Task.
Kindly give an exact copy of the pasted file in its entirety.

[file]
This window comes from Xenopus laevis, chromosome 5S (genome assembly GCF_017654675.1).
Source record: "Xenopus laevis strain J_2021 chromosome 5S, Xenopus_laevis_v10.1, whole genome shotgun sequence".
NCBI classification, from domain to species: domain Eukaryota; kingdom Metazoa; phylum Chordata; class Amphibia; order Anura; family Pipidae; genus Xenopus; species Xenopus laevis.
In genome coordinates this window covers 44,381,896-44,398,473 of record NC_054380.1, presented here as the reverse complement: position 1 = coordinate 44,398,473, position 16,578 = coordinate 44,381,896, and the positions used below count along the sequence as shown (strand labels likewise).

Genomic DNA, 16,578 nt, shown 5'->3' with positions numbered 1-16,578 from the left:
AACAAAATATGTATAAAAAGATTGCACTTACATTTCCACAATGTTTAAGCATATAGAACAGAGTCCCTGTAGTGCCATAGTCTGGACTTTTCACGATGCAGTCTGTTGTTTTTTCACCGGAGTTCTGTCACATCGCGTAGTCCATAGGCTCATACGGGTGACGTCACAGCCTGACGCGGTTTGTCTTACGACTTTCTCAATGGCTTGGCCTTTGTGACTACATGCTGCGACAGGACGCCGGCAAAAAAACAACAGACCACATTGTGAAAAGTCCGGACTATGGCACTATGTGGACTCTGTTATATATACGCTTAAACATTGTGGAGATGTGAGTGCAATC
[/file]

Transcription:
This window comes from Xenopus laevis, chromosome 5S (genome assembly GCF_017654675.1).
Source record: "Xenopus laevis strain J_2021 chromosome 5S, Xenopus_laevis_v10.1, whole genome shotgun sequence".
NCBI classification, from domain to species: domain Eukaryota; kingdom Metazoa; phylum Chordata; class Amphibia; order Anura; family Pipidae; genus Xenopus; species Xenopus laevis.
In genome coordinates this window covers 44,381,896-44,398,473 of record NC_054380.1, presented here as the reverse complement: position 1 = coordinate 44,398,473, position 16,578 = coordinate 44,381,896, and the positions used below count along the sequence as shown (strand labels likewise).

Genomic DNA, 16,578 nt, shown 5'->3' with positions numbered 1-16,578 from the left:
AACAAAATATGTATAAAAAGATTGCACTTACATTTCCACAATGTTTAAGCATATAGAACAGAGTCCCTGTAGTGCCATAGTCTGGACTTTTCACGATGCAGTCTGTTGTTTTTTCACCGGAGTTCTGTCACATCGCGTAGTCCATAGGCTCATACGGGTGACGTCACAGCCTGACGCGGTTTGTCTTACGACTTTCTCAATGGCTTGGCCTTTGTGACTACATGCTGCGACAGGACGCCGGCAAAAAAACAACAGACCACATTGTGAAAAGTCCGGACTATGGCACTATGTGGACTCTGTTATATATACGCTTAAACATTGTGGAGATGTGAGTGCAATC